Who invented calculus?
Calculus is an extremely powerful mathematical toolbox that can be used to deal with phenomena in flux. This includes the flow of water and expansion of the cosmos. It would be better called ‘fluxions whoinvented.info‘, which Isaac Newton, one the two 17th-Century mathematicians who were considered its inventors, coined. The other being Gottfried Leibniz. Newton didn’t see it that way. He had in secret invented it in 1660s and was shocked when Leibniz, who independently discovered them, made similar methods public a decade later.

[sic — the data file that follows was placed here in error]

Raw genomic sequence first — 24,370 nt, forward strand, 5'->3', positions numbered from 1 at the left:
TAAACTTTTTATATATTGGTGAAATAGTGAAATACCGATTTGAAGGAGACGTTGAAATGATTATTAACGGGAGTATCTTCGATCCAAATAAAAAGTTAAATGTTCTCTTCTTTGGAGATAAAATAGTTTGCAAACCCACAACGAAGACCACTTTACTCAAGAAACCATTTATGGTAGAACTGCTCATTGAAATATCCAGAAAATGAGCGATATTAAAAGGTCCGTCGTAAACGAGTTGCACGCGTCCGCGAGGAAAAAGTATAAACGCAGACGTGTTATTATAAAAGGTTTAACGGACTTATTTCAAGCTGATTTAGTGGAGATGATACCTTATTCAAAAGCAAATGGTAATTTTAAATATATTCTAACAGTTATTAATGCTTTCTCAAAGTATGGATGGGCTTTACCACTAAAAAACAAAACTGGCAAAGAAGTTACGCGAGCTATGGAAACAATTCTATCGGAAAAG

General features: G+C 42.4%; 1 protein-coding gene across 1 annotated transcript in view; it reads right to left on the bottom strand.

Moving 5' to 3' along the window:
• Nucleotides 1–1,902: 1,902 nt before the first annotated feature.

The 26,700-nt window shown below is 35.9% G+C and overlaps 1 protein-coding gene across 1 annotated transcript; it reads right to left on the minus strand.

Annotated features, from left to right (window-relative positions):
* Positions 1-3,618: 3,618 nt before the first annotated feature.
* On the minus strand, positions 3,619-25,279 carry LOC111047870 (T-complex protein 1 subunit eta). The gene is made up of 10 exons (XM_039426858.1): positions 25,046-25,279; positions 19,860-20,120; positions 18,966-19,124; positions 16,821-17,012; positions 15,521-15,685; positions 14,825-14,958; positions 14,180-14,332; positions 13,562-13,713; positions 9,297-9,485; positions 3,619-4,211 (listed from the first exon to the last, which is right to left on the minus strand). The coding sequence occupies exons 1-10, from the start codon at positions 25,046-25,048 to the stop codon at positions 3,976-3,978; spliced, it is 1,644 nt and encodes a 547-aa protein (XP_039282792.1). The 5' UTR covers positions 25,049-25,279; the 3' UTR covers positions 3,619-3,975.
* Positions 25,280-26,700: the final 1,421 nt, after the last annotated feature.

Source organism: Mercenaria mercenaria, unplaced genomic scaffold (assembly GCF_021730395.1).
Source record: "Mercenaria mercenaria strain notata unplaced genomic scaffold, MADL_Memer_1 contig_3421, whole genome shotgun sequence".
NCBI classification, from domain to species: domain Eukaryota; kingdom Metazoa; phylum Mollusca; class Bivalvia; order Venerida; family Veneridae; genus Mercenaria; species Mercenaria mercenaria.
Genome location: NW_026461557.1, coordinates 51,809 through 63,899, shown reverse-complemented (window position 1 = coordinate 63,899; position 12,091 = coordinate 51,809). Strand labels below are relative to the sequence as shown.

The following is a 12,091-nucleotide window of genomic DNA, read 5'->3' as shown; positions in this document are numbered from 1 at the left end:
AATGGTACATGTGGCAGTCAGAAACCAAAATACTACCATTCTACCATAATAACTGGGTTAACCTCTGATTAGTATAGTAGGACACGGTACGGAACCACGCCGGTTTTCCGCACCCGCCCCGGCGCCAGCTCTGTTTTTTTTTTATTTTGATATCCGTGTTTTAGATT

Newton launched an unjustified campaign against Leibniz’s character, but he could not stop Leibniz’s adoption of his name for the technique (from Latin for “counting stones”). Now it is known that basic concepts in calculus were explored long before Newton. Archimedes, for example, showed how to divide the area enclosed in curves into small strips. This trick is used in integral calculus to calculate the total effect of small changes. But, Newton and Leibniz’s predecessors didn’t realize the full power of their work.